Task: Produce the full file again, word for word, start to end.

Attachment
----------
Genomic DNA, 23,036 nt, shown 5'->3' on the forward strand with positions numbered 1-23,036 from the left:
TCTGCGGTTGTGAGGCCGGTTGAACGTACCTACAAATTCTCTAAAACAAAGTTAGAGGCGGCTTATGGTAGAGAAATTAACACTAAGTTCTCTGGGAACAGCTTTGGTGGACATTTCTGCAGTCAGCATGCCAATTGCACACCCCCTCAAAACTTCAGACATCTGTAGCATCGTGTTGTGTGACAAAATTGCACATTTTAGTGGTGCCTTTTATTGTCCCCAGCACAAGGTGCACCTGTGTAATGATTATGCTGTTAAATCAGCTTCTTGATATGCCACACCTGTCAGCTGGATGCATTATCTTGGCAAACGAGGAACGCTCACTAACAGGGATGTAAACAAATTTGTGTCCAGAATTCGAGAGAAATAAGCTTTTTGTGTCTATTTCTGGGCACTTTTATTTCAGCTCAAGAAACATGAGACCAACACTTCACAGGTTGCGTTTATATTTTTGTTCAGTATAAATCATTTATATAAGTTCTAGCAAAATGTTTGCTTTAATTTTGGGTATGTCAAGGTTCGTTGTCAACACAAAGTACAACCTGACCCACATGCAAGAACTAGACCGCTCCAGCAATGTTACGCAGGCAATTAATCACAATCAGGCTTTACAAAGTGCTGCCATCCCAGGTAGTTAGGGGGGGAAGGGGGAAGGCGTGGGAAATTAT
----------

Genomic DNA, 23,036 nt, shown 5'->3' on the forward strand with positions numbered 1-23,036 from the left:
TCTGCGGTTGTGAGGCCGGTTGAACGTACCTACAAATTCTCTAAAACAAAGTTAGAGGCGGCTTATGGTAGAGAAATTAACACTAAGTTCTCTGGGAACAGCTTTGGTGGACATTTCTGCAGTCAGCATGCCAATTGCACACCCCCTCAAAACTTCAGACATCTGTAGCATCGTGTTGTGTGACAAAATTGCACATTTTAGTGGTGCCTTTTATTGTCCCCAGCACAAGGTGCACCTGTGTAATGATTATGCTGTTAAATCAGCTTCTTGATATGCCACACCTGTCAGCTGGATGCATTATCTTGGCAAACGAGGAACGCTCACTAACAGGGATGTAAACAAATTTGTGTCCAGAATTCGAGAGAAATAAGCTTTTTGTGTCTATTTCTGGGCACTTTTATTTCAGCTCAAGAAACATGAGACCAACACTTCACAGGTTGCGTTTATATTTTTGTTCAGTATAAATCATTTATATAAGTTCTAGCAAAATGTTTGCTTTAATTTTGGGTATGTCAAGGTTCGTTGTCAACACAAAGTACAACCTGACCCACATGCAAGAACTAGACCGCTCCAGCAATGTTACGCAGGCAATTAATCACAATCAGGCTTTACAAAGTGCTGCCATCCCAGGTAGTTAGGGGGGGAAGGGGGAAGGCGTGGGAAATTAT